The Democratic Republic of Congo will declare cobalt a strategic metal, imposing a 10 percent royalty tax on producers.
China Molybdenum Mining News
The government considers minerals with the "strategic" designation important for the economic, social and industrial future of the country.
The Mining Promotion Initiative's main goal is to engage the government on industry concerns about the country’s new mining code.
Copper, iron ore prices drop, mining majors punished as US threatens more tariffs on "predatory" Chinese imports and Beijing calls it "blackmail".
A week choc-a-bloc with billion dollar copper, iron ore and cobalt deals ends with huge drop in prices and sell-off in stocks of mining's biggest names.
CITIC Metal will own 20% of the Canadian miner, which makes its biggest shareholder.
They said they expected authorities to realize the sliding scale they propose would be a more effective mechanism for the government to share in higher commodity prices than the windfall tax and strategic minerals scheme included in the new code.
The parent group's Executive Chairman Chaochun Li has replaced him as acting CEO.
The proposal, signed by companies responsible for 85% of the DRC's copper, cobalt and gold output, suggest that sliding royalties will give the government a higher share of revenues.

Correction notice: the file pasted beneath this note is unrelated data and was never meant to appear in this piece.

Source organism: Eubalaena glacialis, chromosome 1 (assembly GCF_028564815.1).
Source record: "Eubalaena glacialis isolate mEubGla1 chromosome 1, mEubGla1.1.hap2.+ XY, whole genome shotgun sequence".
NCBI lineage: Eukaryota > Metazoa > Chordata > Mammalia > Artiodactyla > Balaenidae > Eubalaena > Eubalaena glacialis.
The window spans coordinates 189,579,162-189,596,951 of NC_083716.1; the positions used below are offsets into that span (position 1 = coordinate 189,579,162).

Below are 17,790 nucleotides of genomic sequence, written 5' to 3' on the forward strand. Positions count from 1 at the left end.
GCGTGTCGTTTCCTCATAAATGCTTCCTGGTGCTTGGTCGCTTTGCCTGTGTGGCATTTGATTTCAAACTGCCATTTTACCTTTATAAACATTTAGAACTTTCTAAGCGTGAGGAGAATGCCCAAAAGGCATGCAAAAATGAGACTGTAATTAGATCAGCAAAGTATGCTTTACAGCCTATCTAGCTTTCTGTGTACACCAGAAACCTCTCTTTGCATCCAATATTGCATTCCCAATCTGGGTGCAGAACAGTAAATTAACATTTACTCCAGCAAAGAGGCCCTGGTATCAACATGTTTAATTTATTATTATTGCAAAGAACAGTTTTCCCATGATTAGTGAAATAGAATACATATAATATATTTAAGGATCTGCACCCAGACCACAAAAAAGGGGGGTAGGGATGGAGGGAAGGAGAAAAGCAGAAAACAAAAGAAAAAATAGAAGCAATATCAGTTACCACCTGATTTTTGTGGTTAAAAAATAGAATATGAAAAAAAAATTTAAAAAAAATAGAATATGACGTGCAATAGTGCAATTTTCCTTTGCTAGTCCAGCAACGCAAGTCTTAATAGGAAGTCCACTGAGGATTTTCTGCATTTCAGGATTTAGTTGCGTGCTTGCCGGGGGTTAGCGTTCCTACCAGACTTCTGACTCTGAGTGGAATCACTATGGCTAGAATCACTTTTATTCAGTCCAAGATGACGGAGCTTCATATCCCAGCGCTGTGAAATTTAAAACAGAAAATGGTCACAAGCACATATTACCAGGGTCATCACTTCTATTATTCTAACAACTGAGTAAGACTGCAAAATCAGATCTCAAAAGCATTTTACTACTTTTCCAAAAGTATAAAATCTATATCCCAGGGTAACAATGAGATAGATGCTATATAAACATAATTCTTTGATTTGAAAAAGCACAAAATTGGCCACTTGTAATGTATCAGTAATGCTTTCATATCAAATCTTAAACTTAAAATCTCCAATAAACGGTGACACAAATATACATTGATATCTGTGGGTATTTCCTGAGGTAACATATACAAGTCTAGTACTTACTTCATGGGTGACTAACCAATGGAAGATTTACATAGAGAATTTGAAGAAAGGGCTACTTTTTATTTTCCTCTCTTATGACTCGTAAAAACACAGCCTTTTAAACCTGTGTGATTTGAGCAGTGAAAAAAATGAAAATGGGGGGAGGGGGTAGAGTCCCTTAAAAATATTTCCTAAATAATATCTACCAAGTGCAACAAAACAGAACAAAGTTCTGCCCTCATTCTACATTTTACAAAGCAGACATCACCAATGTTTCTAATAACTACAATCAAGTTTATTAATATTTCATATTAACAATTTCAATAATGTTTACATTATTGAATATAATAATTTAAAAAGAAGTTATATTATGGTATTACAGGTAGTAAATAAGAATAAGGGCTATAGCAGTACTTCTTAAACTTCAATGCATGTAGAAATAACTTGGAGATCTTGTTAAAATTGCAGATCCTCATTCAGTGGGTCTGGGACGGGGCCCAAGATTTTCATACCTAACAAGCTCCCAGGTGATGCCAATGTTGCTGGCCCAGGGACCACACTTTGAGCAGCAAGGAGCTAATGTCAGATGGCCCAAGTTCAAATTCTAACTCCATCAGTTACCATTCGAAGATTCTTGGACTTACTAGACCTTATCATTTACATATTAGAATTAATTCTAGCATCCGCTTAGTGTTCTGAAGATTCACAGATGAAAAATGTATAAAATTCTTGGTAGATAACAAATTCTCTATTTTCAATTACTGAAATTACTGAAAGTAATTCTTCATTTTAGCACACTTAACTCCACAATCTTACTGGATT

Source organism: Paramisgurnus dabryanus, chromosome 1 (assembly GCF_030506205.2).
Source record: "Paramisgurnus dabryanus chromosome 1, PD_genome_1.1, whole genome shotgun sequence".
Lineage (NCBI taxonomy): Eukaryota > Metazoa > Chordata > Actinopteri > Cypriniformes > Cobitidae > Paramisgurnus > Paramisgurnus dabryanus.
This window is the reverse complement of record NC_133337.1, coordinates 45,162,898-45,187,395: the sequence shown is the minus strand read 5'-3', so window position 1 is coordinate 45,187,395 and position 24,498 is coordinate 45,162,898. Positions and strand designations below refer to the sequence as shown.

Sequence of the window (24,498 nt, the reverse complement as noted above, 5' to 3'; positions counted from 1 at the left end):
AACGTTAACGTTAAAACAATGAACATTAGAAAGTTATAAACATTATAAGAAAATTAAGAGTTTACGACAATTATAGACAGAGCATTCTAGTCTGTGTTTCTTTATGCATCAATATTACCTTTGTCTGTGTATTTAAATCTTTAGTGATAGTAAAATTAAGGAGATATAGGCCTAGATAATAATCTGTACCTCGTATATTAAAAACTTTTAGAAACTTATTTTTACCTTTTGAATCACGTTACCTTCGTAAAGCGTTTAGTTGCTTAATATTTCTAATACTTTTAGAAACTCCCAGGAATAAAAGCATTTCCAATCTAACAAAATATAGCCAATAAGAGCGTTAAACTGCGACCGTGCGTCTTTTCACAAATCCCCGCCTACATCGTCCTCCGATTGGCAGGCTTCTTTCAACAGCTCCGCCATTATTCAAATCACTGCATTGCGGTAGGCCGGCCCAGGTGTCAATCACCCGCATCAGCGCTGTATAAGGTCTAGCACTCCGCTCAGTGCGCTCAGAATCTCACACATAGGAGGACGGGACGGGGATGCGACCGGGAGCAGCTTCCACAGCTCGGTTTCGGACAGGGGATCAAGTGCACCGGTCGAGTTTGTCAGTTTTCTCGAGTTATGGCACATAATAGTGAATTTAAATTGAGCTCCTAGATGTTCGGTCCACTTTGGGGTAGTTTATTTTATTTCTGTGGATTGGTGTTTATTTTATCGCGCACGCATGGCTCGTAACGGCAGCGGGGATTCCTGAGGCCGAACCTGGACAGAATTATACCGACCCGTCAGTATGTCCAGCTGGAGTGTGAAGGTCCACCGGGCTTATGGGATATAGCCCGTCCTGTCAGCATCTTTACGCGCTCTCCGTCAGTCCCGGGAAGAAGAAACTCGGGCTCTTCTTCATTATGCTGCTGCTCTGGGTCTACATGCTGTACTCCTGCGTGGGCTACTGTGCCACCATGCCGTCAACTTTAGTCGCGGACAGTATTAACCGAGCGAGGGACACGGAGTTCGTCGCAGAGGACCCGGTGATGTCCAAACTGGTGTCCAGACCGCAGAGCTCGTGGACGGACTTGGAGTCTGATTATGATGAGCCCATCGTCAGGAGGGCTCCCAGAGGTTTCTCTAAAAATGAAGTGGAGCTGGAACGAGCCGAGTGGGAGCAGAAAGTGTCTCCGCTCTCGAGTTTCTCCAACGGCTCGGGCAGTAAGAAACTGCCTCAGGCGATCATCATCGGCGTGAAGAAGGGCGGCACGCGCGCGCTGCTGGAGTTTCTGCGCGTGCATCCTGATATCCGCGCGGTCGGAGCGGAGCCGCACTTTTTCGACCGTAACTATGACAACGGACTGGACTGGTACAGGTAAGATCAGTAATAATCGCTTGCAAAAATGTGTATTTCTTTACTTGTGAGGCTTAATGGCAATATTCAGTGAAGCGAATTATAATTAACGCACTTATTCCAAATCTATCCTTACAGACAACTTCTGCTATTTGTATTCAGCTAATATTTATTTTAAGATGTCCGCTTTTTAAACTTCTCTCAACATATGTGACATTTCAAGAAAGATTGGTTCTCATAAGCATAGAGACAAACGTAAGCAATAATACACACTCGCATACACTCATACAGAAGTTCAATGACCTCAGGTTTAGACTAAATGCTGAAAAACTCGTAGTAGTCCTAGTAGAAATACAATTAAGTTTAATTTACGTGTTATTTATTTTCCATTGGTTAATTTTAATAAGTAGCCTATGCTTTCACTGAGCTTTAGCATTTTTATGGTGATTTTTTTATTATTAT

Royalties paid to the government from cobalt and coltan mining will jump to 10 per cent from 2 per cent.
A new mining code in the cobalt-rich Congo will lead to higher costs for consumers of the battery metal at a time automakers are expanding production of electric vehicles, experts say.
Democratic Republic of Congo President Joseph Kabila's plan to discuss proposed changes to mining royalties with mining company representatives on Tuesday has been postponed by a day.
Robert Friedland, founder and executive chairman of Ivanhoe Mines, said he would be happy to pay higher taxes if there is stability in Congo's rules and transparency in the accounting of those royalties.
Some of the company’s international mining partners include major names such as Glencore, China Molybdenum and Ivanhoe.
The nation, responsible for about two thirds of global output, plans to increase tax on cobalt to 5% from 2%.
The World Bank-supported mining legislation was introduced to attract investment into copper and cobalt projects from global miners including Glencore Plc, Freeport-McMoRan Inc. and China Molybdenum Co. Gécamines claims country has not benefited from it.